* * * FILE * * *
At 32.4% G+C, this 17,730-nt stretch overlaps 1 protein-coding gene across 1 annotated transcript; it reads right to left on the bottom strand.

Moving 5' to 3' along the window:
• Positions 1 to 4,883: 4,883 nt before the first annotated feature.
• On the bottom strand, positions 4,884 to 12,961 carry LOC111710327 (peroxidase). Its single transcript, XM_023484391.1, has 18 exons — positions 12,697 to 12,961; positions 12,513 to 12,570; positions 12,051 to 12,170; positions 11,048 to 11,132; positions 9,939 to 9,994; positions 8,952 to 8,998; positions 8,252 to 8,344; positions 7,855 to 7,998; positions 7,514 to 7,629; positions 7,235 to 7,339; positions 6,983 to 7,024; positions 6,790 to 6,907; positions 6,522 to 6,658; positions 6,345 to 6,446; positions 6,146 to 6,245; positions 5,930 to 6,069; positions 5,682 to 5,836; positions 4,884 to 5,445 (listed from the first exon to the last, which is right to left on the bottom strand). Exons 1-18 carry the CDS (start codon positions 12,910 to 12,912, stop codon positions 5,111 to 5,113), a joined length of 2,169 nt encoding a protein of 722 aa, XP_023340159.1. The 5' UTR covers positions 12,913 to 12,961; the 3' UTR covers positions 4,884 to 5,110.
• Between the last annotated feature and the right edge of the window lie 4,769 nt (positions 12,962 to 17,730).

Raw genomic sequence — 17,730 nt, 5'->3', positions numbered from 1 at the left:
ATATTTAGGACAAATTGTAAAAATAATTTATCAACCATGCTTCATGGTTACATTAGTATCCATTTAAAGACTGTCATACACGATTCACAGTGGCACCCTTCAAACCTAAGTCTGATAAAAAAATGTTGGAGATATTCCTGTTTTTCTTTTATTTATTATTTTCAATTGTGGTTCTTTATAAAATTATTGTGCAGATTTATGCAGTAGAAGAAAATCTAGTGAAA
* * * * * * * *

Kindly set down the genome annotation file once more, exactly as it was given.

At 32.4% G+C, this 17,730-nt stretch overlaps 1 protein-coding gene across 1 annotated transcript; it reads right to left on the bottom strand.

Moving 5' to 3' along the window:
• Positions 1 to 4,883: 4,883 nt before the first annotated feature.
• On the bottom strand, positions 4,884 to 12,961 carry LOC111710327 (peroxidase). Its single transcript, XM_023484391.1, has 18 exons — positions 12,697 to 12,961; positions 12,513 to 12,570; positions 12,051 to 12,170; positions 11,048 to 11,132; positions 9,939 to 9,994; positions 8,952 to 8,998; positions 8,252 to 8,344; positions 7,855 to 7,998; positions 7,514 to 7,629; positions 7,235 to 7,339; positions 6,983 to 7,024; positions 6,790 to 6,907; positions 6,522 to 6,658; positions 6,345 to 6,446; positions 6,146 to 6,245; positions 5,930 to 6,069; positions 5,682 to 5,836; positions 4,884 to 5,445 (listed from the first exon to the last, which is right to left on the bottom strand). Exons 1-18 carry the CDS (start codon positions 12,910 to 12,912, stop codon positions 5,111 to 5,113), a joined length of 2,169 nt encoding a protein of 722 aa, XP_023340159.1. The 5' UTR covers positions 12,913 to 12,961; the 3' UTR covers positions 4,884 to 5,110.
• Between the last annotated feature and the right edge of the window lie 4,769 nt (positions 12,962 to 17,730).

Raw genomic sequence — 17,730 nt, 5'->3', positions numbered from 1 at the left:
ATATTTAGGACAAATTGTAAAAATAATTTATCAACCATGCTTCATGGTTACATTAGTATCCATTTAAAGACTGTCATACACGATTCACAGTGGCACCCTTCAAACCTAAGTCTGATAAAAAAATGTTGGAGATATTCCTGTTTTTCTTTTATTTATTATTTTCAATTGTGGTTCTTTATAAAATTATTGTGCAGATTTATGCAGTAGAAGAAAATCTAGTGAAA